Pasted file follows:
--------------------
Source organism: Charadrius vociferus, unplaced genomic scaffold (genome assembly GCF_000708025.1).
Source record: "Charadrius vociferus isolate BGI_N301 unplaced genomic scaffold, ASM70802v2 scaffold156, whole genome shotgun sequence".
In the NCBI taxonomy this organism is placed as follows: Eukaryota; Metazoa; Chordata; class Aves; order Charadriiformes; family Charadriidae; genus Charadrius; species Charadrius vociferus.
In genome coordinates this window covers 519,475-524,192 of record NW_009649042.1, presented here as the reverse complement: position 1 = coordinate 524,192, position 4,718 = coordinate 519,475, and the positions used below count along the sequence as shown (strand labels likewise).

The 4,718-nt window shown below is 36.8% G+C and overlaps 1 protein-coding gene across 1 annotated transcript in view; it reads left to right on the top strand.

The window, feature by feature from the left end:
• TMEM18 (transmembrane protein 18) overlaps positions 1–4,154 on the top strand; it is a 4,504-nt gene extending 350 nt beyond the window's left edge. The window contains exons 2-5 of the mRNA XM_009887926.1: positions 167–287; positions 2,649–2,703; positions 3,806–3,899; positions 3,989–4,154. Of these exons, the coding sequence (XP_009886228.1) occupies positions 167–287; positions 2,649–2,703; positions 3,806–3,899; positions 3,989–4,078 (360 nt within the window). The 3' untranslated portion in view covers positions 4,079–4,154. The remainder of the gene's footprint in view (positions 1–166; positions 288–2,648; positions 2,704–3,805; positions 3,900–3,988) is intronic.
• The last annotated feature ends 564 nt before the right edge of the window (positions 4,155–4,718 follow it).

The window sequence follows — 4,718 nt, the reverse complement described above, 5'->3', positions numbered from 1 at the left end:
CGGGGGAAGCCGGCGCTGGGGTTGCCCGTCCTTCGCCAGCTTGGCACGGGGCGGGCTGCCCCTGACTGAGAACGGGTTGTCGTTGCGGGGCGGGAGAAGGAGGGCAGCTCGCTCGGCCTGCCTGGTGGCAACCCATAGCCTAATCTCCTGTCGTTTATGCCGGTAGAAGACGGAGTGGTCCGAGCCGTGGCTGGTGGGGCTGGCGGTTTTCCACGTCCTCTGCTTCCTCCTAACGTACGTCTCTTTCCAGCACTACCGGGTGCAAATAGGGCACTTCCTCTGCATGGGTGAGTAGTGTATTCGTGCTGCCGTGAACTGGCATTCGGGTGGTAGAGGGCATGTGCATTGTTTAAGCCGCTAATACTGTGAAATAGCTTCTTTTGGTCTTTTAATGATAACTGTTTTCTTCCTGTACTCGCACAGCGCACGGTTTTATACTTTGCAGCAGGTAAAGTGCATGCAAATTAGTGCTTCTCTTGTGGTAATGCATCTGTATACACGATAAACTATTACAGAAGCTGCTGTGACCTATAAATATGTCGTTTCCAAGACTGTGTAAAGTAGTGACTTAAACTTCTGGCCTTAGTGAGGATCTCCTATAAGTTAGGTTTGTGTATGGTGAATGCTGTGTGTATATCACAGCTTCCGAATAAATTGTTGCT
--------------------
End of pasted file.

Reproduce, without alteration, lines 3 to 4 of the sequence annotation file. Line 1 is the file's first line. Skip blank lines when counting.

In the NCBI taxonomy this organism is placed as follows: Eukaryota; Metazoa; Chordata; class Aves; order Charadriiformes; family Charadriidae; genus Charadrius; species Charadrius vociferus.
In genome coordinates this window covers 519,475-524,192 of record NW_009649042.1, presented here as the reverse complement: position 1 = coordinate 524,192, position 4,718 = coordinate 519,475, and the positions used below count along the sequence as shown (strand labels likewise).